School based decision making at a time of rapid change - Denis Hayes
Note the range of issues that were considered when organising this case study:
Motivation for carrying out the study.
The preparatory work needed before the study can commence.
Gaining agreement from the staff of the institution.
The methodology employed.
Writing up the study.
Feedback to participants.
Key issues arising from the research.
Motivation for the research
the speed of externally imposed change
the contact with a school head who espoused SBDM
my own need to keep abreast of the changes
reading around the subject
informal approach to the head teacher
development of an ethics protocol (confidentiality)
formal approach to the head by myself and to the chair of governors by the director of studies
Gaining agreement from the staff
going in to school to explain the proposal
waiting for a response from staff
agreeing an ethics protocol (ensuring confidentiality)
attendance at regular meetings (field diary, using the right hand page for notes about what was said and agreed, left hand for my reflections upon the process)
allowing time for my presence in school to become unremarkable
informal chats with individuals and small groups of staff
after about a term, the start of interviews with each teacher (interview questions based initially on literature, later depended more heavily on issues arising from field-work)
after two terms, interviews with the head began, about once per half-term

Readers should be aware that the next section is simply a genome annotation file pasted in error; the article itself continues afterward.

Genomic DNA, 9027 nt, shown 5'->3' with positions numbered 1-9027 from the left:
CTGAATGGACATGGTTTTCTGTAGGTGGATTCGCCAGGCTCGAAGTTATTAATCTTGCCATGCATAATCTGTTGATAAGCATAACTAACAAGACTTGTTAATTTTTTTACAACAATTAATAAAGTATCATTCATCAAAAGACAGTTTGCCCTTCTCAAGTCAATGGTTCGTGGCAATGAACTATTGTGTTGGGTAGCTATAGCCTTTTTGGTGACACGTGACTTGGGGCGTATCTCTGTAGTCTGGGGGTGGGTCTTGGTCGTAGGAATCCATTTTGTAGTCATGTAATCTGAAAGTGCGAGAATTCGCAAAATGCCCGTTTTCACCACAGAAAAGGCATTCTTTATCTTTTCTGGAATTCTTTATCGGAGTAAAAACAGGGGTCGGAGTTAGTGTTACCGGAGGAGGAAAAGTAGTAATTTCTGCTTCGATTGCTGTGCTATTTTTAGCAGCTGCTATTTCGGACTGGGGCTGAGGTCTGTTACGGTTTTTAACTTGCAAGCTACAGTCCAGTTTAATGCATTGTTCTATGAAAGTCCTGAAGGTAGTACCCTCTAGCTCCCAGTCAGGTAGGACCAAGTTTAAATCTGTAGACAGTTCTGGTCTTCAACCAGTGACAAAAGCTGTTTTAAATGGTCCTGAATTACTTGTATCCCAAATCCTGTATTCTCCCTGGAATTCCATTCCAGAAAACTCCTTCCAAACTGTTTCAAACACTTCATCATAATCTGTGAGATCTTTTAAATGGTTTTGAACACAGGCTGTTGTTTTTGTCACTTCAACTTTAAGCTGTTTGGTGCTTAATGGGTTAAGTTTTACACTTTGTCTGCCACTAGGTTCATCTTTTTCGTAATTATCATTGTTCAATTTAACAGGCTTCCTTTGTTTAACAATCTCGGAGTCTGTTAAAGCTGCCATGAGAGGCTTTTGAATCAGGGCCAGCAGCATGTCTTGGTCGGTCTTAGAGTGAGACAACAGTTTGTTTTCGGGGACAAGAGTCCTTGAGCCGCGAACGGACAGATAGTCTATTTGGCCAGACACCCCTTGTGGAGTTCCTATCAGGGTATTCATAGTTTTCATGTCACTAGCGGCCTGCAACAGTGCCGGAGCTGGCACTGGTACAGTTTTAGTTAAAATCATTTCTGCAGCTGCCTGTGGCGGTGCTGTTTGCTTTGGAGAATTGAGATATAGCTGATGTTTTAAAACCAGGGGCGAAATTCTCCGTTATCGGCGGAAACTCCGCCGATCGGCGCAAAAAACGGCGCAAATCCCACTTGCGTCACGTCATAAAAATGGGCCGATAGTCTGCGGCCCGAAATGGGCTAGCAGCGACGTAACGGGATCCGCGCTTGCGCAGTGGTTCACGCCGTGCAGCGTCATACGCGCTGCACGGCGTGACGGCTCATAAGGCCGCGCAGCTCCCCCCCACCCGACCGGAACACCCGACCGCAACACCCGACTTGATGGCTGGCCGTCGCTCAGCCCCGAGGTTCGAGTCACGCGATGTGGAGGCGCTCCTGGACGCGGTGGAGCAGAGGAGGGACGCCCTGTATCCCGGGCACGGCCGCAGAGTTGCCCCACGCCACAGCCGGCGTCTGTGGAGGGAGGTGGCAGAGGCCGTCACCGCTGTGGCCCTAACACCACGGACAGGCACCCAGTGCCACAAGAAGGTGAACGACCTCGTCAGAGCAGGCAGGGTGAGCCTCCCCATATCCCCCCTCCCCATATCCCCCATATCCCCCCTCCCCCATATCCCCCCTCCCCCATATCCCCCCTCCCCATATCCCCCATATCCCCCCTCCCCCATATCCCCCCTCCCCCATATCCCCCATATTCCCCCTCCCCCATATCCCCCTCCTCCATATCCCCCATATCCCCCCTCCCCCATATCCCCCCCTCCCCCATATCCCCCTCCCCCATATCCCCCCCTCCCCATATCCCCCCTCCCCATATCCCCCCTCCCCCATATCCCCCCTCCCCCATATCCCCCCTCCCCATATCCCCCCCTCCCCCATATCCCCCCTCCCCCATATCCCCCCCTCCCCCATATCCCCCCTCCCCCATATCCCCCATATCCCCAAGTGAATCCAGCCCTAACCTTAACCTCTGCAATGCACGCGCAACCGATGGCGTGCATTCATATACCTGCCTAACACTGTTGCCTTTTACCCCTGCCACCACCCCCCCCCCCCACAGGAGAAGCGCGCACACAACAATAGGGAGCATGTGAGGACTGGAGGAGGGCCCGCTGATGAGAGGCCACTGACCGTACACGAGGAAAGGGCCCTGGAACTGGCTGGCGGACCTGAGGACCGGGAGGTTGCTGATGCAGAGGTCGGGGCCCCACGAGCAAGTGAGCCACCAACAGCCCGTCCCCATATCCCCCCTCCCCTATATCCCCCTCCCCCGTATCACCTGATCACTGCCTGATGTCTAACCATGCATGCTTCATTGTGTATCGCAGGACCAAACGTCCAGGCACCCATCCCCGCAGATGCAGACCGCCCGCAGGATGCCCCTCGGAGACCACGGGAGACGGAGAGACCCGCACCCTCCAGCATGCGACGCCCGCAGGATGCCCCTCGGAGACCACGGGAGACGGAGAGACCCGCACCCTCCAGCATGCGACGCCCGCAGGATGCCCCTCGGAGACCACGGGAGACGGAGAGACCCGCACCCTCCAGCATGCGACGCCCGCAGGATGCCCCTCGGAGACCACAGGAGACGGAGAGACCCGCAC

active data collection continued for over two years
began immediately with commentaries on what I had seen and observed
some anxieties over whether I was misinterpreting events and comments
semi-structuring my interviews to allow the respondents to feel some ownership of the interview
interim feedback to the head using a management audit approach which allowed me to maintain my research status
development of tentative hypotheses throughout the time, adjusting and modifying as new insights were available
careful analysis of interviews and field notes to erect categories and list statements, etc under these categories
erection of typologies to explain data as my ideas became clearer
second interviews to confirm my impressions and clarify points
construction of explanatory models and argument about generalisability
final write-up using 'right of reply' material as appropriate and acknowledging my own part as researcher, links with previous work in the field, limitations of the research, the process and procedures associated with the research, etc.
summary for governors and offer to attend a meeting to further clarify points
summary given verbally to staff
several sessions with the head to discuss the implications of findings
thorough preparatory time is not wasted
it is difficult to maintain the balance between openness and breach of confidentiality
the write-up needs to be of high quality: clear, well organised and taking nothing for the granted (such that if someone wished to replicate your study in a different context, they would be sufficiently well informed to be able to do so... reliability )
diagrams are most useful for organising one's own thinking
evidence has to be weighed carefully and a full picture has to be offered to the reader such that s/he is able to comprehend the basis on which conclusions are drawn (for instance, this may mean including whole interview transcripts or large parts of them from which your selected extracts are drawn...validity ).
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